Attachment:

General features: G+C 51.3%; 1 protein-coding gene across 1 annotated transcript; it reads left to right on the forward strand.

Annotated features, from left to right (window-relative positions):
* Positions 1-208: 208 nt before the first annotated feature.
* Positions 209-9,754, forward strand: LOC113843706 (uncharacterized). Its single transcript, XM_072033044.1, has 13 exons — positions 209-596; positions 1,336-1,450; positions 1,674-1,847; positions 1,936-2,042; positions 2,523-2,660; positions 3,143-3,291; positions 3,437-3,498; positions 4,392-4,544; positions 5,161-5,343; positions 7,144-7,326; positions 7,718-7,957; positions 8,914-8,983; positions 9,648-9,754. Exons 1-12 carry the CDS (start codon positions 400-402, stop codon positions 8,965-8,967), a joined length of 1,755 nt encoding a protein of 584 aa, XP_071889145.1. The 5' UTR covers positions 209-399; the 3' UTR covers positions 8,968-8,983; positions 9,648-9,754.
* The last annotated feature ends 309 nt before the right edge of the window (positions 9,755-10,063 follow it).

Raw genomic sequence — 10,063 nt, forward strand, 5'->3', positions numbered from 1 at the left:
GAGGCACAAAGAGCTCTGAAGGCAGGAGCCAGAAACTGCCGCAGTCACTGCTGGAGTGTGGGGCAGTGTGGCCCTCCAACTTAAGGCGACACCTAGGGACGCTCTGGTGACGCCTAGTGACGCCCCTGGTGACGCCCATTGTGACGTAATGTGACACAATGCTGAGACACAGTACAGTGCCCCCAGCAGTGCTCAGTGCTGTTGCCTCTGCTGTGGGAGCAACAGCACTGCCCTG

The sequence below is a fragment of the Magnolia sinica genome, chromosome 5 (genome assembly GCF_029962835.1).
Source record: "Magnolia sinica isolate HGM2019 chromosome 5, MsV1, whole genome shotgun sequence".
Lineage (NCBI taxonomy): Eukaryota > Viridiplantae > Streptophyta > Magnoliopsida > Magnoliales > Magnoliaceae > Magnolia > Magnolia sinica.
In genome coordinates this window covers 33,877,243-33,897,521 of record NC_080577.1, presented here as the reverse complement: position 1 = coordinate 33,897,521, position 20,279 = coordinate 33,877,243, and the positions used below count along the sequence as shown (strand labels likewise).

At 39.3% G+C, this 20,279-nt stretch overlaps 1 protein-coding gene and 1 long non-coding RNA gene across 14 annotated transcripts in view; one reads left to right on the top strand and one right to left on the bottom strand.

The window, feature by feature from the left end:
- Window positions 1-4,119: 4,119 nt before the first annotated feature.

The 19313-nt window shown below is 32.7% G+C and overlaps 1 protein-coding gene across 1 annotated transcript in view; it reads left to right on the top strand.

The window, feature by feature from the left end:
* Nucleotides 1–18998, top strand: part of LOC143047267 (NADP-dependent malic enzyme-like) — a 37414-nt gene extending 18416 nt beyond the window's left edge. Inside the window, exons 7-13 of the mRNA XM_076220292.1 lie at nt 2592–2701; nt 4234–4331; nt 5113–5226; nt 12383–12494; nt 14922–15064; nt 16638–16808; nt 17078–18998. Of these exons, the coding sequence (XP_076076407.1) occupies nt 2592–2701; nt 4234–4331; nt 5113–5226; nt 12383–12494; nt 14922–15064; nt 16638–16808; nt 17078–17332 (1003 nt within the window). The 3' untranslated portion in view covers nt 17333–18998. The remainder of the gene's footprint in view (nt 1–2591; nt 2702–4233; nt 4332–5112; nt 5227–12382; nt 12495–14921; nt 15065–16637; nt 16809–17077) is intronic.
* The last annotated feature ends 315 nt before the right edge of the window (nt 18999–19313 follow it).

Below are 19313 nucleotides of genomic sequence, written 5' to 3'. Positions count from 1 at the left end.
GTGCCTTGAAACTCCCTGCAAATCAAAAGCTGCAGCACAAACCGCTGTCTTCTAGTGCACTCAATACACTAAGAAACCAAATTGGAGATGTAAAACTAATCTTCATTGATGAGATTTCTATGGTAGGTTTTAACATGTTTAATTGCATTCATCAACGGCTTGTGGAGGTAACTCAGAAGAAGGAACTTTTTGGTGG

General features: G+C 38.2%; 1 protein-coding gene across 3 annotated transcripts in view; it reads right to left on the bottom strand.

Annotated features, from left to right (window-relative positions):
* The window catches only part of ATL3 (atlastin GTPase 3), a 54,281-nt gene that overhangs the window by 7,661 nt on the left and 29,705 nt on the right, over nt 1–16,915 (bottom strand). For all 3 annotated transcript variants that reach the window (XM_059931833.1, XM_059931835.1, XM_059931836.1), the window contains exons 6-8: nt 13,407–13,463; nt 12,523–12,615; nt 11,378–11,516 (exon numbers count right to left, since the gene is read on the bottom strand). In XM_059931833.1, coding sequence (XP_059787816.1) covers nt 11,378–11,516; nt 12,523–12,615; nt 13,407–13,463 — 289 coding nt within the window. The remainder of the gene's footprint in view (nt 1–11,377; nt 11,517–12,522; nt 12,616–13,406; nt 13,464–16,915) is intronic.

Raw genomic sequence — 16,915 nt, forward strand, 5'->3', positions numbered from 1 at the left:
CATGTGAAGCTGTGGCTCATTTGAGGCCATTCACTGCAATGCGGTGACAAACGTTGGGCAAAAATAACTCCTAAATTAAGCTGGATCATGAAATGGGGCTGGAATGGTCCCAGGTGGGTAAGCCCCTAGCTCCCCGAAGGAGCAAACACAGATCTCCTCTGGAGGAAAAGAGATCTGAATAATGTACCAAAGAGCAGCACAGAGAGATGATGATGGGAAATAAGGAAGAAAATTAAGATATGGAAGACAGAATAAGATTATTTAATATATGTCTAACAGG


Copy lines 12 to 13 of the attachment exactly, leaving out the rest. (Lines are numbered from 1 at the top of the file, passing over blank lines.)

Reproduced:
At 39.3% G+C, this 20,279-nt stretch overlaps 1 protein-coding gene and 1 long non-coding RNA gene across 14 annotated transcripts in view; one reads left to right on the top strand and one right to left on the bottom strand.

The window, feature by feature from the left end: